1 Enoch: Reception and Usage
For anyone interested in the writing known as 1 Enoch (and any NT student has to be in today’s world), there is a splendid review of reception and usage of the writing in ancient Jewish tradition and in early and modern (Ethiopian) Christianity: Loren T. Stuckenbruck, “The Book of Enoch: Its Reception in Second Temple Jewish and in Christian Tradition,” Early Christianity 4 (2013): 7-40.
Over the last few years, Stuckenbruck has led a major effort to locate, photograph and/or transcribe every manuscript of 1 Enoch . . . which means scouring Ethiopia, the only place where one finds complete manuscripts of this writing. In this valuable article, he reviews results thus far.
1 Enoch is actually a composite text, combining several discrete writings linked with the biblical figure of Enoch. To use the labels of modern scholars, “The Book of Watchers” (chaps. 1-36), “the Book of Parables/Similitudes” (chaps. 37-71), the “Astronomical Book” (chaps. 72-82), “The Book of Dreams” (83-90, apologies to Steve Miller Band!), and the “Epistle of Enoch” (chaps 91-105), followed by two appendices, “The Birth of Noah” (chaps. 106-7) and the “Eschatological Admonitions” (chap 108). But Stuckenbruck estimates that some 19 “distinct literary traditions can be identified within 1 Enoch” (8). Moreover, the process that led to the formation of “1 Enoch” as we know it in classical Ethiopic “may have extended up to a period of 700 years” (8).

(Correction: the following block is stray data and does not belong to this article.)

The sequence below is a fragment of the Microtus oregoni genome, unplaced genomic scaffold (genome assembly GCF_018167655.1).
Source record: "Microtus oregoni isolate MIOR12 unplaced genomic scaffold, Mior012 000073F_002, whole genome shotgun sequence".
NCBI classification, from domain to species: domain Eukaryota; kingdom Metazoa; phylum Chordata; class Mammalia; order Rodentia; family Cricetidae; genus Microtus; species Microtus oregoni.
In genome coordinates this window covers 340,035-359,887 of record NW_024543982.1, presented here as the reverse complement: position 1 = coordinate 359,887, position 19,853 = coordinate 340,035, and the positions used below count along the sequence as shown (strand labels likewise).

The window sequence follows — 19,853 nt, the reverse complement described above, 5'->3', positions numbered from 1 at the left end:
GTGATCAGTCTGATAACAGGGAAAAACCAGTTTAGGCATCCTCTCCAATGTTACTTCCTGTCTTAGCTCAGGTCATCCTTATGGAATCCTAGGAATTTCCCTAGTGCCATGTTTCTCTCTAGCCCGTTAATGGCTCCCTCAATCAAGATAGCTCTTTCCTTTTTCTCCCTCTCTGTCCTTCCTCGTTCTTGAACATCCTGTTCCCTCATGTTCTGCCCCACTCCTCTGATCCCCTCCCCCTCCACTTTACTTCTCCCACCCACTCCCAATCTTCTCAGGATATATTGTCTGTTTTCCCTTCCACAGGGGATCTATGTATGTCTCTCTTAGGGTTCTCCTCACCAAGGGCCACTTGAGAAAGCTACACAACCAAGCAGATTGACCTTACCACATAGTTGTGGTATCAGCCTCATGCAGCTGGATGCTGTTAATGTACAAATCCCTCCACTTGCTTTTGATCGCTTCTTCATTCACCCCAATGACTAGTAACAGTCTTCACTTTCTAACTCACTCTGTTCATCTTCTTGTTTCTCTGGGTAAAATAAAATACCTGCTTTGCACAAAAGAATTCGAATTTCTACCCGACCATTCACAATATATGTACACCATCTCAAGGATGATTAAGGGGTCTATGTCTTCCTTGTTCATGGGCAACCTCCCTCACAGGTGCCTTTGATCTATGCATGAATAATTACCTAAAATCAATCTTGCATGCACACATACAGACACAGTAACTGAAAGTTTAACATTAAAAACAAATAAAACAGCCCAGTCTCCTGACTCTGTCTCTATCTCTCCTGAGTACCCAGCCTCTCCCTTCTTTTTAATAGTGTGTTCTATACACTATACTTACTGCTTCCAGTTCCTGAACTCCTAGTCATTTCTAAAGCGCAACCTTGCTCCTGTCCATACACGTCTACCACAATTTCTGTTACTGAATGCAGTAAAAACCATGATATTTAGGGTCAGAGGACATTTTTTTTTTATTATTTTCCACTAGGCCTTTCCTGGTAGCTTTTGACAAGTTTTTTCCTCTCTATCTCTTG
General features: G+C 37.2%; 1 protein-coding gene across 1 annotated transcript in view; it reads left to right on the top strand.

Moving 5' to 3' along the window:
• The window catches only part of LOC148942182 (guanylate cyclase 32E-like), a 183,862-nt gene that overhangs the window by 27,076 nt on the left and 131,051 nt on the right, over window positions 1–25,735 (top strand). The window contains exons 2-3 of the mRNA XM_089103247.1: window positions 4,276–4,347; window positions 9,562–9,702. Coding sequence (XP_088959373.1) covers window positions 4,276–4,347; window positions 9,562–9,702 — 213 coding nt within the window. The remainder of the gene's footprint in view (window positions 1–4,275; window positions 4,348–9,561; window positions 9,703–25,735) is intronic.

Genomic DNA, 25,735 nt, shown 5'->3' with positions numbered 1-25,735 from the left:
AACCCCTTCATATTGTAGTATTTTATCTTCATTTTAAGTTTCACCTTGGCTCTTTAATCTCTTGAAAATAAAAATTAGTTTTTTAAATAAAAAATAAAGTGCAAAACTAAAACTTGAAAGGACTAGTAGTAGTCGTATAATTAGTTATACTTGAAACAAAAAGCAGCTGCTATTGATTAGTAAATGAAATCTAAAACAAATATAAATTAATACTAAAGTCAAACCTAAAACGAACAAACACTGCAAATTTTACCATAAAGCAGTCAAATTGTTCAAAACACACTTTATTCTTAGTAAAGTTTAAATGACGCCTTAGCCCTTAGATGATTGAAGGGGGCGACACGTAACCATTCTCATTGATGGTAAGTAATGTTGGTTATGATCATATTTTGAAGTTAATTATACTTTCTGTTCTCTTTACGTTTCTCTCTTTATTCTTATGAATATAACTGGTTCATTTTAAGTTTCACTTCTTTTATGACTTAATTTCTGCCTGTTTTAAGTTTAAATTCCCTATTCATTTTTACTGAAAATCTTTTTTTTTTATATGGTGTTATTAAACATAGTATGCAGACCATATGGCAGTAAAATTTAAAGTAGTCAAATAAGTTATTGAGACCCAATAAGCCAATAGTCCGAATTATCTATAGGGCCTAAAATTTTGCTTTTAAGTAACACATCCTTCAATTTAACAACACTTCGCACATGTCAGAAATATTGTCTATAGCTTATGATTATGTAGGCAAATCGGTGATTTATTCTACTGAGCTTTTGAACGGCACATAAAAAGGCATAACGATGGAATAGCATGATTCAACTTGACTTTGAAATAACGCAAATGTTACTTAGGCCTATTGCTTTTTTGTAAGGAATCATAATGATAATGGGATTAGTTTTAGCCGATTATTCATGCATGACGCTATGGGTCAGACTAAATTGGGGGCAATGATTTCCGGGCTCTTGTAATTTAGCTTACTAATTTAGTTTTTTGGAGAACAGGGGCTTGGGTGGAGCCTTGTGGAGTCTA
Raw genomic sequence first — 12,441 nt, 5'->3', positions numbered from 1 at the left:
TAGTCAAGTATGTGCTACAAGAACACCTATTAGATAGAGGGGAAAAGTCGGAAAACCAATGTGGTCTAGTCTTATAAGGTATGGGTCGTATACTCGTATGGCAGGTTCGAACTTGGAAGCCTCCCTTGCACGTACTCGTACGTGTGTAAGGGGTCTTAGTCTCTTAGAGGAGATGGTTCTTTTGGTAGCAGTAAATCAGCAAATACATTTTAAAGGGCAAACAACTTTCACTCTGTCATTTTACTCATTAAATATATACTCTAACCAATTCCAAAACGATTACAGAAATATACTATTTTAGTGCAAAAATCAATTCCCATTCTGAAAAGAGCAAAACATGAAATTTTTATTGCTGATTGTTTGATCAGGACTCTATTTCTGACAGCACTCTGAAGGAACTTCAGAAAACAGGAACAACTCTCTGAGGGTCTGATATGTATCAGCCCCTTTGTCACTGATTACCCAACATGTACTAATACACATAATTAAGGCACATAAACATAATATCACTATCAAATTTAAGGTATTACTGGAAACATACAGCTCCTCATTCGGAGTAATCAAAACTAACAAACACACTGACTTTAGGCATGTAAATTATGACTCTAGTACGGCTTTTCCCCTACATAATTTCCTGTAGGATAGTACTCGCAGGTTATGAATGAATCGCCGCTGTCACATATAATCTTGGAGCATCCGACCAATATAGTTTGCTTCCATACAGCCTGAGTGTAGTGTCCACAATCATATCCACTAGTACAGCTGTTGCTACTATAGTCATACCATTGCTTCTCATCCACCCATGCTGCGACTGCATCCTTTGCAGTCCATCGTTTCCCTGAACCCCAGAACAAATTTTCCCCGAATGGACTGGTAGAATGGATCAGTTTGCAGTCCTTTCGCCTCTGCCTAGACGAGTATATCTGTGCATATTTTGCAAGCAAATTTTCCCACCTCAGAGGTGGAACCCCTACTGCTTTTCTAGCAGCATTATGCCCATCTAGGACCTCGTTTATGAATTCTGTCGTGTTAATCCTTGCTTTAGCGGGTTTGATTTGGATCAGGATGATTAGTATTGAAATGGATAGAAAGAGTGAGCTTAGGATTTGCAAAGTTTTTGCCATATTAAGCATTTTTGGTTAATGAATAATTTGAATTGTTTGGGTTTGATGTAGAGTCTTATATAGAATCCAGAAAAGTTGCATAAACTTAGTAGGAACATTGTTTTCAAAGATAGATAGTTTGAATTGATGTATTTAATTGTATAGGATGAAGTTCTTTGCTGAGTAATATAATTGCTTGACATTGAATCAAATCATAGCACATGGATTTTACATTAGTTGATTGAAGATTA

Parts of the text (in Aramaic) have turned up among the Dead Sea material, fragments of all the above named sections, except the “Book of Parables/Similitudes.” Indeed, although NT scholars understandably have focused on the “Book of Parables” on account of the august messianic figure described therein, thus far there is no portion of this material found among either the Qumran Aramaic fragments or the Oxyrhynchus Greek fragments of 1 Enoch. Moreover, it is hard to offer any clear instance of citation of this section of 1 Enoch among second-temple Jewish or early Christian writings. So, despite the recent groundswell of opinion that “the Book of Parables” was composed sometime in the early lst century CE or perhaps a bit earlier, there remains this curious absence in text-finds and identifiable citations.
About half of Stuckenbruck’s essay, however, is devoted to the place of 1 Enoch in the Ethiopian Church. I found it striking that the inclusion of 1 Enoch in the Ethiopian canon of scriptures “did not clearly emerge until the 15th cent. CE” (21). But Stuckenbruck cogently judges that the writing had already been valued and used for “a long time” in Ethiopian Christianity, and so the formal status accorded in the 15th century only made the matter official.
In Ethiopian Christianity, it appears that the “Book of Parables” is among the most frequently cited material, because the “Elect One” of this material is identified as Jesus Christ. Enoch, thus, is taken as a prophet who predicted Jesus’ appearance, and from the 15th century or earlier, 1 Enoch was used by Ethiopian Christianity in an apologetic fashion against Jewish objections to Jesus’ divinity (36).
Stuckenbruck’s work has identified at least 120 Ethiopic manuscripts of 1 Enoch, although these all date no earlier than the late Medieval period. So, lots of questions remain for future investigators.